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Lecture 8


. Chemical Requirements for Growth

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A living microbes are made up C, N, P, O, S, H, K, Fe, Mg, and Ca. These elements must be obtained in quite large qualities In addition, microbes require some in smaller amounts (micronutrients) e.g. Mn, Zn, Co, Mo etc..
Modes of microbial nutrition.
Microbes can be classified based on how they obtain their carbon and energy.
Heterotrophs
Gain there Carbon from organic the compounds they utilize
Chemoheterotrophs use organic compounds for energy and carbon just like us.
Photoheterotrophs organisms that can use light for energy ("photo") and organic compounds ("hetero") for carbon
Autotrophs Can obtain Carbon from non-organic sources (i.e. fix carbon dioxide and turn it into organic molecules) Sometimes called self feeders.
Photoautotrophs get energy from light energy like plants, (e.g.. cyanobacteria and many other bacteria).
Chemoautotrophs use chemical energy and fix CO2 (e.g. sulfur oxidizing and nitrifiers) "Chemolithoautotrophs" is a term sometimes used for chemoautotrophs that use inorganic compounds for energy,
Fastidious Organisms
Require a range of vitamins performed peptides, nucleotides and other specific growth factors
Mildly fastidious organisms can be grown on Nutrient Agar or Broth
More fastidious organisms require more complex mixture and need Enriched media. Such as Blood Agar . milk or liver broth.
Very fastidious organisms may need living cell to grow on.

How do microbes feed?

Bacteria, Fungi feed by absorbing chemicals from their environment. Everything that gets into the cell must enter via diffusion (e.g. O2, H2O, CO2) or via some sort of transport protein or channel. In contrast, most protozoa can phagocytize chunks of material (including whole bacterial cells) and digest them in vacuoles that act like little stomachs.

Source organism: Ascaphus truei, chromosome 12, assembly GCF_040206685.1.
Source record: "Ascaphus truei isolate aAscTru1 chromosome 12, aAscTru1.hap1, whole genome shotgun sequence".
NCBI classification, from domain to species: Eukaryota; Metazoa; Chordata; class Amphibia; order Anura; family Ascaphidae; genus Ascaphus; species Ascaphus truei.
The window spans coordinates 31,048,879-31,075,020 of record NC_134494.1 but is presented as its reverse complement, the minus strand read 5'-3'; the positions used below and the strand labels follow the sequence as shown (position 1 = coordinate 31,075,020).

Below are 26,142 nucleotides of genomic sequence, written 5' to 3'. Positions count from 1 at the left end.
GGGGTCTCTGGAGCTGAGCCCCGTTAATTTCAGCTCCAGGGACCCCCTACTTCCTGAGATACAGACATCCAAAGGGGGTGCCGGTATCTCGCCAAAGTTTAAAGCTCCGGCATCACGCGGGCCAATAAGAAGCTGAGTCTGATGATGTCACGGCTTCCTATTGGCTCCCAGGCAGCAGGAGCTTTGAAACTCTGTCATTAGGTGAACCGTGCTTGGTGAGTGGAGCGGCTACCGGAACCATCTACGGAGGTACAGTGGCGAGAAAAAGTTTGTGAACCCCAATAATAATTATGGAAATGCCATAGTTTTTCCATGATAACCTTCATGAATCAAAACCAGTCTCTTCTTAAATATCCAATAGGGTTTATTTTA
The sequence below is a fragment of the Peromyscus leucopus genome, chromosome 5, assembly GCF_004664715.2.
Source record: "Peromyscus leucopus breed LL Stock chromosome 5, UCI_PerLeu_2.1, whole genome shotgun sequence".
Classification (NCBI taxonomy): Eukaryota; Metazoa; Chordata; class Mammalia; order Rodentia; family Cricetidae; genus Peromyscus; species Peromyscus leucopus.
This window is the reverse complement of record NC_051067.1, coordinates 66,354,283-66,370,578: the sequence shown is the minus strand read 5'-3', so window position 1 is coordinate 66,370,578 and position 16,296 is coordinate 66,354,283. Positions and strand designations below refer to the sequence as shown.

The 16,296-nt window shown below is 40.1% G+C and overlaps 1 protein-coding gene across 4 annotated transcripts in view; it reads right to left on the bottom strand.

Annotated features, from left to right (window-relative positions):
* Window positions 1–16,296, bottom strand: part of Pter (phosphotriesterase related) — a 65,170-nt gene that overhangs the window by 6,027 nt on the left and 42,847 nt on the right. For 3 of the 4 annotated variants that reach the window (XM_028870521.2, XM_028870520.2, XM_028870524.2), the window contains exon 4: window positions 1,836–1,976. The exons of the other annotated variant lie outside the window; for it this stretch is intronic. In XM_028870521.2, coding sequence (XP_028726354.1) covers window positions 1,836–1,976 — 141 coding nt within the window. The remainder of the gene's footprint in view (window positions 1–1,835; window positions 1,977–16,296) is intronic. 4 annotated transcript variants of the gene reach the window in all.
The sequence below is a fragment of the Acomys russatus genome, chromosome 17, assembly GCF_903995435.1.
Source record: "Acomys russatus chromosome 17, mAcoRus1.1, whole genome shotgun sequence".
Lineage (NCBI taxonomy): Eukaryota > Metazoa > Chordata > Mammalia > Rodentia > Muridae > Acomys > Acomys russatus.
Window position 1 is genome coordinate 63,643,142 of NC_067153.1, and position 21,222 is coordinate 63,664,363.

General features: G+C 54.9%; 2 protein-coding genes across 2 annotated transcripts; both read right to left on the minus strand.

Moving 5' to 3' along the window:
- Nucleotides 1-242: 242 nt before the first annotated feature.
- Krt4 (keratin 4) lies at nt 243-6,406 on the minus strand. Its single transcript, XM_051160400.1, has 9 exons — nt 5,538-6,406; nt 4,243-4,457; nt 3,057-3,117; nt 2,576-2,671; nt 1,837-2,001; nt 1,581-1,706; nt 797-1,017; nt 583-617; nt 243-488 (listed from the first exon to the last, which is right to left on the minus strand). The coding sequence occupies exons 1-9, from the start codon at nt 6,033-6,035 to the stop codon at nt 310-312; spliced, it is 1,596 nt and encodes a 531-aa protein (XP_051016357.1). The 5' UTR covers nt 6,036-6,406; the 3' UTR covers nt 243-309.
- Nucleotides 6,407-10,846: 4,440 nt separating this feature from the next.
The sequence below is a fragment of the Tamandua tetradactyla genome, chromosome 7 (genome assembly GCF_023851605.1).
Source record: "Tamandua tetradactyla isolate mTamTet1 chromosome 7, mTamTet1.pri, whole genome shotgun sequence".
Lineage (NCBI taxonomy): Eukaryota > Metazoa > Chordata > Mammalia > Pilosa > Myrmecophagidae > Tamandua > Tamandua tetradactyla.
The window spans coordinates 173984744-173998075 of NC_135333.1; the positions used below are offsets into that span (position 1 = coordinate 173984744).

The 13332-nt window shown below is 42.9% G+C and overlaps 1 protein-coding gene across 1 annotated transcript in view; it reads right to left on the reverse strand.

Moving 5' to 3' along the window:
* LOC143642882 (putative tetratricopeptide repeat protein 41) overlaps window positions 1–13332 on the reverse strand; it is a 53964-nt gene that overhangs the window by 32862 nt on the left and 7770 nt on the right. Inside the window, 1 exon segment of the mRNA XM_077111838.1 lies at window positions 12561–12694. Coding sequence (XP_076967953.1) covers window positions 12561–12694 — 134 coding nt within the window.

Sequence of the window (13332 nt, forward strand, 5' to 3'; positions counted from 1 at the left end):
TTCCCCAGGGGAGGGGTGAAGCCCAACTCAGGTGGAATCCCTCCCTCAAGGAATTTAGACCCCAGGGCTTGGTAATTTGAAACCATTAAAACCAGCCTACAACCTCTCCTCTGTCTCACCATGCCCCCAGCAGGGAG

Diffusion - small or uncharged molecules can diffuse across the plasma membrane.
Facilitated diffusion is just diffusion that utilizes a specific trans-membrane protein (a permease)
Active Transport utilizes transporter and use ATP to take up nutrients against the diffusion gradient

Microbial Digestion

Microbes consume polymers and insoluble substrates by breaking them down outside their cells using enzymes released into their surroundings:

Extracellular enzymes
The enzymes released by various bacteria can be used to identify the bacteria and will determine the type of food it can use
Bacillus produce extracellular amylase
Cytophaga produces extracellular cellulases
Pseudomonus produces many enzyme and can make a lot of changes to food ( food spoilage)
Siderophores
Compounds are used to capture metal irons
Emulsifying agents
"biosurfactants" are extracellular compounds produced by microbes that eat oils.
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The End

 

Prepared by Barry Brazier